Keywords: internet of things (IoT), sensors, gateway, cloud computing, consumers, disruptive, technology, business model, manufacturing, healthcare, automobile, home automation

Paper Submission Date : December 2, 2014 ; Paper sent back for Revision : April 6, 2015 ; Paper Acceptance Date : May 19, 2015

References
1 Basis. (n.d.). The ultimate fitness and sleep tracker. Retrieved from www.mybasis.com 
2 Bhandari, P., Kasturi, D., & Chopade, P. (June 2014). Intelligent accident-detection and ambulance - rescue system. International Journal of Scientific & Technology Research, 3 (6), 67 -70.
3 Cisco Systems. (2014).The internet of things (IoE). Retrieved from http://share.cisco.com/internet-of-things.html 
4 Girish, P. K. (2012).Internet of things: Endless opportunities (p.2). India : Infosys.
5 Global Internet Usage. (n.d.). In Wikipedia. Retrieved on September 3, 2014, from http://en.wikipedia.org/wiki/Global_Internet_usage 
6 Internet of Things (n.d.). In Wikipedia. Retrieved on September 3, 2014, from http://en.wikipedia.org/wiki/Internet_of_Things
7 Internet Stats Today. (2013, April, 15). Internet users in 2020 [web log post]. Retrieved from http://internetstatstoday.com/internet-users-in-2020/
8 Manyika, J., Chui, M., Bughin, J., Dobbs, R., Bisson, P., & Marrs, A. (2013, May). Disruptive technologies : Advances that will transform life, business, and the global economy. McKinsey Global Institute. Retrieved from http://www.mckinsey.com/insights/business_technology/disruptive_technologies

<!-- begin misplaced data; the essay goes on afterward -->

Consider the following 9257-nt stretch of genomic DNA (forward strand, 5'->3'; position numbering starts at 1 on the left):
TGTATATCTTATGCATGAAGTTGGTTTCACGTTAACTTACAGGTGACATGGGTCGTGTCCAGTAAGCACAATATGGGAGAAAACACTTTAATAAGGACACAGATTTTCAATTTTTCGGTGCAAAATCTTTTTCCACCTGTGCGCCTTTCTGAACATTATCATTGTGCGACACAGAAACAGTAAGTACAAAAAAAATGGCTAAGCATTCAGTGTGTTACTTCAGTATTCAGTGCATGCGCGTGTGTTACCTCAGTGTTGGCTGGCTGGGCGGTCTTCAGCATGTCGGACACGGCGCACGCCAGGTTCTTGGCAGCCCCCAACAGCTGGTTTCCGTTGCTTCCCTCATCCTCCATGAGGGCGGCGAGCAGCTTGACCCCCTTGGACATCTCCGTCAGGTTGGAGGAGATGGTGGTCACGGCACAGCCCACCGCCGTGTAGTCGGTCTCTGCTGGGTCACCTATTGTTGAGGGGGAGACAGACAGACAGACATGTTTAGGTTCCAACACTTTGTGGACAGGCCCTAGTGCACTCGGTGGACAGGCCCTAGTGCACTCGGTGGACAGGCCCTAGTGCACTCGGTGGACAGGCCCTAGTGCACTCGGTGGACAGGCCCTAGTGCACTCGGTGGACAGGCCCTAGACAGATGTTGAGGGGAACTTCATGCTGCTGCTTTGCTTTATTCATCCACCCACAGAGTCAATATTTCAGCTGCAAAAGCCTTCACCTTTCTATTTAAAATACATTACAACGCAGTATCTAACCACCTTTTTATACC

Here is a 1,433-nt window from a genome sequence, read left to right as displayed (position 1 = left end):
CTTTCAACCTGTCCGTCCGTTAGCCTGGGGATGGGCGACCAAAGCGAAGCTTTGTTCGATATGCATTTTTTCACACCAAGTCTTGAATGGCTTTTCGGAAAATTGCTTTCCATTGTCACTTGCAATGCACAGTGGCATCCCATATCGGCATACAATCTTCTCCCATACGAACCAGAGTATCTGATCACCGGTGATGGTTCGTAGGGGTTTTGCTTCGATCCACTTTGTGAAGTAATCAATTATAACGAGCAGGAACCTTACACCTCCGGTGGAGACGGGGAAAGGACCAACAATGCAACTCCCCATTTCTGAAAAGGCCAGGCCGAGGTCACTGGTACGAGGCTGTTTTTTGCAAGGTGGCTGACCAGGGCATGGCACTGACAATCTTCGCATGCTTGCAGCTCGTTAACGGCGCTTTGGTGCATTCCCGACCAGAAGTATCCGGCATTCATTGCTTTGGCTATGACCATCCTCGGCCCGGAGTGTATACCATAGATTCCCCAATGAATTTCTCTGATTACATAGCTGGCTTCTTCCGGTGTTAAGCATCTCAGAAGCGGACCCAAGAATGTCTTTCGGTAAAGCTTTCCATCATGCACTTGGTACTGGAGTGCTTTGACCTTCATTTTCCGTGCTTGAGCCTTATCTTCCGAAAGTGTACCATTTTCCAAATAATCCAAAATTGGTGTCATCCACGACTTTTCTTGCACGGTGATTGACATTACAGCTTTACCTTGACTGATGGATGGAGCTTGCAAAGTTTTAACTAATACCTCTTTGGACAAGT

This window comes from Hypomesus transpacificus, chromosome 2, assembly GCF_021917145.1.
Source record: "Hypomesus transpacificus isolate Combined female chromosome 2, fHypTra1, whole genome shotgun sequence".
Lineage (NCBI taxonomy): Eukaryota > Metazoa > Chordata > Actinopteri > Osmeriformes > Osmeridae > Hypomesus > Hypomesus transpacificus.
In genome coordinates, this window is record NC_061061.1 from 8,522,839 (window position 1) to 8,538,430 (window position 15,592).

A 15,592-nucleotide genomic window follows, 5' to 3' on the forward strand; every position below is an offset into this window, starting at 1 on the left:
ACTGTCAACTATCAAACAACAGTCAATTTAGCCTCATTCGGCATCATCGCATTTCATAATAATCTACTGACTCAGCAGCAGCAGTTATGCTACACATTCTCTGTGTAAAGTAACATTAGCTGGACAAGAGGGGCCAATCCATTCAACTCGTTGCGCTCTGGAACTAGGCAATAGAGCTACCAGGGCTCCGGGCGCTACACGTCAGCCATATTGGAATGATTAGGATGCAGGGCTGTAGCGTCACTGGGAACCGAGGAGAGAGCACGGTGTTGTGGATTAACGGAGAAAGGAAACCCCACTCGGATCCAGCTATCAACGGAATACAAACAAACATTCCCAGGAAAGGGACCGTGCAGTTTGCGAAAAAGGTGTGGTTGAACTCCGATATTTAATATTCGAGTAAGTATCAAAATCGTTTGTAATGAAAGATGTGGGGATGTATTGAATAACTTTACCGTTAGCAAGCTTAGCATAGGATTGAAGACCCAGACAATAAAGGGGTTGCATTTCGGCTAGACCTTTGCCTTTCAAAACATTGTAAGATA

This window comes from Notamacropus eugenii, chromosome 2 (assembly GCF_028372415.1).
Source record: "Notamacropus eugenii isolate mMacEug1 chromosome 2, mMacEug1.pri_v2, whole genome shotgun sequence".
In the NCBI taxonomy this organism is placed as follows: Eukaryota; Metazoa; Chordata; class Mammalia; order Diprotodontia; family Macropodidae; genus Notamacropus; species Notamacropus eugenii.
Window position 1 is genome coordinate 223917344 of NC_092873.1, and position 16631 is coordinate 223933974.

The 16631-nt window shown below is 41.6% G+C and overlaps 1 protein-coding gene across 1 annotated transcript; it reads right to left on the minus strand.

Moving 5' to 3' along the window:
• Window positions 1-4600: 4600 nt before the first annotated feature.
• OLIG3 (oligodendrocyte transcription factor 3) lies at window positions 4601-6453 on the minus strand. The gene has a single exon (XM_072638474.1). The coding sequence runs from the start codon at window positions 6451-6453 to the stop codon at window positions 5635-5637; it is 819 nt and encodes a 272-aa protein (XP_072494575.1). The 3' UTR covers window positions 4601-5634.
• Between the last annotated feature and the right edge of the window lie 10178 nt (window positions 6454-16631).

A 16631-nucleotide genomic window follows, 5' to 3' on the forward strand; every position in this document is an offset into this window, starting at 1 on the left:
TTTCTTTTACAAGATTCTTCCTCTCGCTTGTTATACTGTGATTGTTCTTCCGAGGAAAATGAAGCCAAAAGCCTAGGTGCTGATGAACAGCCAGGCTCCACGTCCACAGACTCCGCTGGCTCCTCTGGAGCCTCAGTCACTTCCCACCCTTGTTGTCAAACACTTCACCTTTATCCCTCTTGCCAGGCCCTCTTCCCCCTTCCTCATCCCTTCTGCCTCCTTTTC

9 Raymond James and Associates. (2014, January, 24). The internet of things : A study in hype, reality, disruption, and growth. U.S. Research – Technology and Communications. Retrieved from http://www.vidyo.com/wp-content/uploads/The-Internet-of-Things-A-Study-in-Hype-Reality-Disruption-and-Growt....pdf 
10 Roy, D. (2014). Mahindra Reva builds India's first intelligent car using telematics and mobility : A case study on mobility in automotive. CIO.in. Retrieved from http://www.cio.in/case-study/mahindra-reva-builds-indias-first-intelligent-car-using-telematics-and-mobility
11 Schrader wins global business from India's Mahindra Reva Electric Vehicles Pvt. Ltd. : Tire pressure monitoring system for Mahindra Reva's Electric Vehicle e2o (2013, September 12). Business Wire. Retrieved from http://www.businesswire.com/news/home/20130912005927/en/Schrader-Wins-Global-Business-India%E2%80%99s-Mahindra-Reva#.VayViPmqqkp 
12 Silver Spring Networks. (2014). Advanced metering infrastructure for electric, gas and water. Retrieved from http://www.silverspringnet.com/solutions/advanced-metering/#.U9efRPmSyCk
13 Vesset, D., Morris, H. D., & Gantz, J. F. (2014). Capturing the $1.6 trillion data dividend (Document #248459). International Data Corporation White Paper. Retrieved from http://www.microsoft.com/enterprise/it-trends/big-data/articles/making-the-right-analytics-investments.aspx#fbid=BCWgz5H1vNA 
14 Witchalls, C. (2013). The internet of things business index : A quiet revolution gathers pace. The Economist Intelligence Unit. Retrieved from http://www.economistinsights.com/analysis/internet-things-business-index
D. Narasimha Murthy
Professor - Marketing, ISBR Business School, Electronics City, Phase 1, KIADB Industrial Area, Bengaluru - 560 100.
dn.murthy@yahoo.co.in
 
Vijaya Kumar B.
Research Scholar, Department of Marketing, IFIM Business School, Bengaluru - 560 100.
Vijay.bhimarao@gmail.com
 
 
 
Ambient Advertising : Analyzing its Effectiveness Using an Anti - Smoking Advertisement
Indian Journal of Marketing, 45(8), 28-36